JOMS study: Facial injuries less likely to occur in bicyclists who wear helmets
October 3, 2019
ROSEMONT, Ill. – Bicyclists who wear helmets are less likely to experience a facial injury in a bicycle crash, according to a study in the October issue of the Journal of Oral and Maxillofacial Surgery, the official journal of the American Association of Oral and Maxillofacial Surgeons (AAOMS).
However, among bicyclists who sustained a facial injury, severity did not significantly differ between those who wore helmets and those who did not – possibly because standard bicycle helmets lack a mask to protect the face, researchers from the University of Washington wrote.
The retrospective cohort study involved 1,379 bicyclists who were injured during a six-year span and went to a medical center for evaluation and treatment. Most of the bicyclists (60.6 percent) wore a helmet. Researchers found those who wore helmets were 40 percent less likely to experience a facial injury from a crash; 30.6 percent of those not wearing a helmet were injured compared to 17.3 percent of bicyclists wearing a helmet.
Researchers used the Face Abbreviated Injury Scale (FAIS) to determine injury severity. A score of zero is no injury, and a maximum score of four is severe. The study found no statistically significant difference between the average FAIS scores for helmeted and non-helmeted bicyclists.
“Further research is needed as more people use bicycles in their everyday commute,” researchers wrote. “With more bicycle share options, the need for helmet regulations and changing attitudes on environmental impact, we should anticipate changes in injury patterns, frequency and severity.”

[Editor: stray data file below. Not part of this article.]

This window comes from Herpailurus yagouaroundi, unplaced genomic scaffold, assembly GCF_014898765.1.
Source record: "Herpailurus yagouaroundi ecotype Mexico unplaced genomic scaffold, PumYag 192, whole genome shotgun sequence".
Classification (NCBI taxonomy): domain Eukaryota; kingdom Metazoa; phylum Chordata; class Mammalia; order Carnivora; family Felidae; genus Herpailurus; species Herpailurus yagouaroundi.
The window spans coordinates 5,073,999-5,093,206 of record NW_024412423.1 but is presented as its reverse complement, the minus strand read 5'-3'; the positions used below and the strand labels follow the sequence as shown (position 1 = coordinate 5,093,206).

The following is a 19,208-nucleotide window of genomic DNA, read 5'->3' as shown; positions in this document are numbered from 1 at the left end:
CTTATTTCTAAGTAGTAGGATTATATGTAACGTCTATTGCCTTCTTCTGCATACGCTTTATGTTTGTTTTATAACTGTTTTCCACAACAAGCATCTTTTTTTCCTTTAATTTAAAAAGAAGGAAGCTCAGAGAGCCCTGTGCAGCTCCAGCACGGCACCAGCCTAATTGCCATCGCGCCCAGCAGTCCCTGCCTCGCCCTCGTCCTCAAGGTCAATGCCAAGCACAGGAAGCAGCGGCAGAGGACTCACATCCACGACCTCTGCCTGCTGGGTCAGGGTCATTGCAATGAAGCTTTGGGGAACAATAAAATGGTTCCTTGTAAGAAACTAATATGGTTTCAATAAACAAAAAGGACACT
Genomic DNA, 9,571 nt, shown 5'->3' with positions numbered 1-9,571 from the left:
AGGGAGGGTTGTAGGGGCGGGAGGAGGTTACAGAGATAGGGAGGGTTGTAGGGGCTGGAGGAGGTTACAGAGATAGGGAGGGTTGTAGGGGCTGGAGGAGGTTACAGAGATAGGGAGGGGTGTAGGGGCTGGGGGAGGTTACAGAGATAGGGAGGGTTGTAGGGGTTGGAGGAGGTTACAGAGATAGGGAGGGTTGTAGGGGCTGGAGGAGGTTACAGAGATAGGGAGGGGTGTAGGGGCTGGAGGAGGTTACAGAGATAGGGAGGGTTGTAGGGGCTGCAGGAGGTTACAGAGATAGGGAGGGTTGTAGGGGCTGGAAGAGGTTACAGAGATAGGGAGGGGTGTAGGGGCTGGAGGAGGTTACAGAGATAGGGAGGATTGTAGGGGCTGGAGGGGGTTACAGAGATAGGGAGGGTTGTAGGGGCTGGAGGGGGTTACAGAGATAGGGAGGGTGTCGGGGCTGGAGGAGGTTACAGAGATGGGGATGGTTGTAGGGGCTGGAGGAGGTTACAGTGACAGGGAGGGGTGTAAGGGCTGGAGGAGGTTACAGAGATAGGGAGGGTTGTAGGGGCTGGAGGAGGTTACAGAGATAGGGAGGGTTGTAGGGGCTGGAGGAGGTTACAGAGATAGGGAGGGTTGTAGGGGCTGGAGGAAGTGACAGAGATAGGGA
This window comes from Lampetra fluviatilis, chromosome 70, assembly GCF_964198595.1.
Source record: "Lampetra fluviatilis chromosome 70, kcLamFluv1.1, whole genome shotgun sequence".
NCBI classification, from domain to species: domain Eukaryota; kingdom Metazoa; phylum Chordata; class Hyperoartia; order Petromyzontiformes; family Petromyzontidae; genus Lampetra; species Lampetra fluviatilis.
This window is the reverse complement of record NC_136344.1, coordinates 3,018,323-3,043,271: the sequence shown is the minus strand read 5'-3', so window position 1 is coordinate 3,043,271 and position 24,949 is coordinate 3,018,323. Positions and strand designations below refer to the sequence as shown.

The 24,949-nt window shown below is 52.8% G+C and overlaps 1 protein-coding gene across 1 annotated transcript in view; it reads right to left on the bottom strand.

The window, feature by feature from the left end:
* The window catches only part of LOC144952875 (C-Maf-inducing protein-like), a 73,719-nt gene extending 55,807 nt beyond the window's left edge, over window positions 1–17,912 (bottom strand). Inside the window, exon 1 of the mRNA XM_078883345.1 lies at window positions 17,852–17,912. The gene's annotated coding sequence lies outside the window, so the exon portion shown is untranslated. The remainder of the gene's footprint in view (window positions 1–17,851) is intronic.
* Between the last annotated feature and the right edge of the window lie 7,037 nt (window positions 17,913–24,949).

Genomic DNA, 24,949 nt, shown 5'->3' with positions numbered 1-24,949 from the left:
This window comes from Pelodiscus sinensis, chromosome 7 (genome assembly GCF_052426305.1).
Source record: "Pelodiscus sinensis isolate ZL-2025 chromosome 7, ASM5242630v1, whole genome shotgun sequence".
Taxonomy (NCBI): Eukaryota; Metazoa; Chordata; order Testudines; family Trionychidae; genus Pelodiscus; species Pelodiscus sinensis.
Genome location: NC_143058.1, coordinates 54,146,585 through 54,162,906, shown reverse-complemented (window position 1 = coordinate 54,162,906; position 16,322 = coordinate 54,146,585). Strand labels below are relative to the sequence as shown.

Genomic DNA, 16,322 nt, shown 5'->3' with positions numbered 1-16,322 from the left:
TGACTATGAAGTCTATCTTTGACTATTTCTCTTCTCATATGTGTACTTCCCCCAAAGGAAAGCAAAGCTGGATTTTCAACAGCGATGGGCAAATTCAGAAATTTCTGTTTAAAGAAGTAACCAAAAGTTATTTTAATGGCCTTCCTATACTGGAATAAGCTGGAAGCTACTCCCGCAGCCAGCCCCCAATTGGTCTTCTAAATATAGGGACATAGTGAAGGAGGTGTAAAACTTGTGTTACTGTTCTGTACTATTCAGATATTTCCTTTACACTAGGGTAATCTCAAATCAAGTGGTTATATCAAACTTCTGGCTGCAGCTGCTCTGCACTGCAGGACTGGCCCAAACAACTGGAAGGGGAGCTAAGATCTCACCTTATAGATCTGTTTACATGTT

According to the study results, men were less likely to wear a helmet, and non-helmeted bicyclists were younger than helmeted bicyclists. In addition, alcohol use was less frequently reported among helmeted bicyclists, and bicyclists with alcohol detected in their system when injured had a twofold higher risk of facial injuries.
The study notes that some bicyclists were injured while mountain biking, and mountain bike helmets provide more facial protection than standard bicycle helmets.
“We advocate for the implementation of a protective chin strap to help prevent lower face injuries like other studies, a redesign of bicycle helmets to provide facial protection and a limit on the blood alcohol concentration of bicyclists,” researchers wrote.
No states require bicyclists to wear helmets, and 21 states have regulations that apply to minors, the study added.
“Legislation requiring helmet use might increase compliance,” researchers wrote. “However, enforcing helmet laws to increase helmet compliance might not substantially decrease maxillofacial injury severity, as shown in the present study, especially because many factors can affect helmet compliance and injury severity.”
The authors of “Helmets Decrease Risk of Bicyclist-Related Maxillofacial Injuries But Not Severity” are from the University of Washington School of Dentistry: Marcus J. Hwang; Jasjit K. Dillon, DDS, MBBS, FDSRCS, FACS; and Thomas B. Dodson, DMD, MPH, FACS.
The full article can be accessed at JOMS.org/article/S0278-2391(19)30449-5/fulltext.
The Journal of Oral and Maxillofacial Surgery is published by the American Association of Oral and Maxillofacial Surgeons to present to the dental and medical communities comprehensive coverage of new techniques, important developments and innovative ideas in oral and maxillofacial surgery. Practice-applicable articles help develop the methods used to handle dentoalveolar surgery, facial injuries and deformities, TMJ disorders, oral and head and neck cancer, jaw reconstruction, anesthesia and analgesia. The journal also includes specifics on new instruments and diagnostic equipment, and modern therapeutic drugs and devices.